The Canadian online casino market is an
interesting one, to say the least. In theory, it is a state monopoly, with the
provinces' own lottery corporations being the only companies allowed to provide
locals with online casino and poker services - this in spite the biggest online
poker brand in the world, PokerStars, has its headquarters in Toronto. On the
other, the federal legislation in the country is pretty permissive both with
offshore operators and local gamblers, which leads to many of them flocking to
international casinos. But things are complicated even further by the lack of
availability of local alternatives to international operators: only Ontario,
British Columbia, Quebec, and Manitoba have local online casinos for their
players. With such a lack of local options, it is understandable that players
are seeking out international operators to take care of their online gambling
But things might get even more complicated in the future. If you have been
following the latest casino news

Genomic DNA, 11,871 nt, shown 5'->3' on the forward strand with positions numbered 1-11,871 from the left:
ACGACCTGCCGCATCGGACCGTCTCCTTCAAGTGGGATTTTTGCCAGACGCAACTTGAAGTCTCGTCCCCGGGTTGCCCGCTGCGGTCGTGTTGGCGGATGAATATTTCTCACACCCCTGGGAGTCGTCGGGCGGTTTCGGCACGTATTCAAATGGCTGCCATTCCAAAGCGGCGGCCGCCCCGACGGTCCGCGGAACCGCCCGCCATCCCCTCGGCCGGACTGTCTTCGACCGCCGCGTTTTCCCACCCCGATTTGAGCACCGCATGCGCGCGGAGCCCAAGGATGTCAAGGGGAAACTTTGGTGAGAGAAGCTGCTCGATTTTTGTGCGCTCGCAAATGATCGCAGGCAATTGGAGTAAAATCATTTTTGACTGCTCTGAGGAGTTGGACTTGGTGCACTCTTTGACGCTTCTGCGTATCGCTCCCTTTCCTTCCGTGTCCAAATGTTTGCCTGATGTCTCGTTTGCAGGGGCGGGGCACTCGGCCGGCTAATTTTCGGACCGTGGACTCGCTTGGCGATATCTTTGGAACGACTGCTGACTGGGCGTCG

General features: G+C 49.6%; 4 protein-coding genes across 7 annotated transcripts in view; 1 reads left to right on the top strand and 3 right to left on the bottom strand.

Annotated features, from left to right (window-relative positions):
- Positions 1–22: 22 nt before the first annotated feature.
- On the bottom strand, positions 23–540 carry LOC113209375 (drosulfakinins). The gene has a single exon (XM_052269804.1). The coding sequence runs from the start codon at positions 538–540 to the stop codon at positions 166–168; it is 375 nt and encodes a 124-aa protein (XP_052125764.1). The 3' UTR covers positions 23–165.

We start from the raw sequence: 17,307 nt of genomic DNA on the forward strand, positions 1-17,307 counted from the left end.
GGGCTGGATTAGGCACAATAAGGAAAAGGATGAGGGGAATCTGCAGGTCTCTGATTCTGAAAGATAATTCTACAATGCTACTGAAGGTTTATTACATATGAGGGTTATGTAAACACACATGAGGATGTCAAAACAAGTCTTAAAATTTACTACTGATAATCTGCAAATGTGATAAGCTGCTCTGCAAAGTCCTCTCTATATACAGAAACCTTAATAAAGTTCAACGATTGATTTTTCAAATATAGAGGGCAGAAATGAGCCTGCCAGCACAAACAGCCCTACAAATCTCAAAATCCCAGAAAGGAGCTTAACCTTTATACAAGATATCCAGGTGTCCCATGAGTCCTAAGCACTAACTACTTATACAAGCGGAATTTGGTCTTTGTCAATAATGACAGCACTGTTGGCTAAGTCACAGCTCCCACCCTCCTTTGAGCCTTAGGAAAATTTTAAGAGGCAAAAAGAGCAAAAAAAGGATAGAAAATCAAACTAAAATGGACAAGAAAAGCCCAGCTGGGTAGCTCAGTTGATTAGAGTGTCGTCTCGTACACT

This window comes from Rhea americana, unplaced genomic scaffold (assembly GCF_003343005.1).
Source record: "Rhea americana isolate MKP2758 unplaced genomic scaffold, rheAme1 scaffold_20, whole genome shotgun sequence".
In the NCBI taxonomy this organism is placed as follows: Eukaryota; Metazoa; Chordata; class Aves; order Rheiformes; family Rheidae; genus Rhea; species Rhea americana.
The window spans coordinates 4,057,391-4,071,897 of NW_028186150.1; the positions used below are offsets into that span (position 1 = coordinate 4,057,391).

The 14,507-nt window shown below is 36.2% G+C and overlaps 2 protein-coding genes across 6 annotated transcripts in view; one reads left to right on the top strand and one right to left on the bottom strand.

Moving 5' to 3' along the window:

you are likely familiar with Bill 74, a legal initiative that
would block access to any unlicensed international online gambling operator for
Canadian players. The bill would allow the country's finance minister to order
ISPs to block access to certain websites, making it impossible for local
players to play the games of their choice.
For the four provinces where local online casinos exist, this wouldn't be such
a major issue - even if the operators available locally have a far more limited
game variety, and offer fewer player benefits than their offshore counterparts,
they at least exist. But there are many provinces where there is no sign of a
local online gambling operation to be even planned for the foreseeable future.
The players who are currently spending their money at offshore operators would
be left with it unspent. And this means that provinces will be missing out on a
potential source of revenue.
How much revenue, you might ask? Well, quite a lot, we must say. For the fiscal
year that ended on March 21st, 2017, Loto Quebec's EspaceJeux reported revenues
worth CAD85.9 million, growing almost 30% compared to last year. BCLC's PlayNow
was even more profitable: its revenues exceeded CAD155 million in the same
timeframe. Since provincial lottery corporations are not-for-profit operations,
all this money flows into the state's budget.
Blocking the players' access to international gaming operations makes sense
only if there are local alternatives where they can spend their money - and in
most Canadian provinces, this is not the case right now. Such a measure could
push the players toward a more "underground" gambling market, with
little to no customer protection, and still leave the provinces' budgets
without a large amount year after year.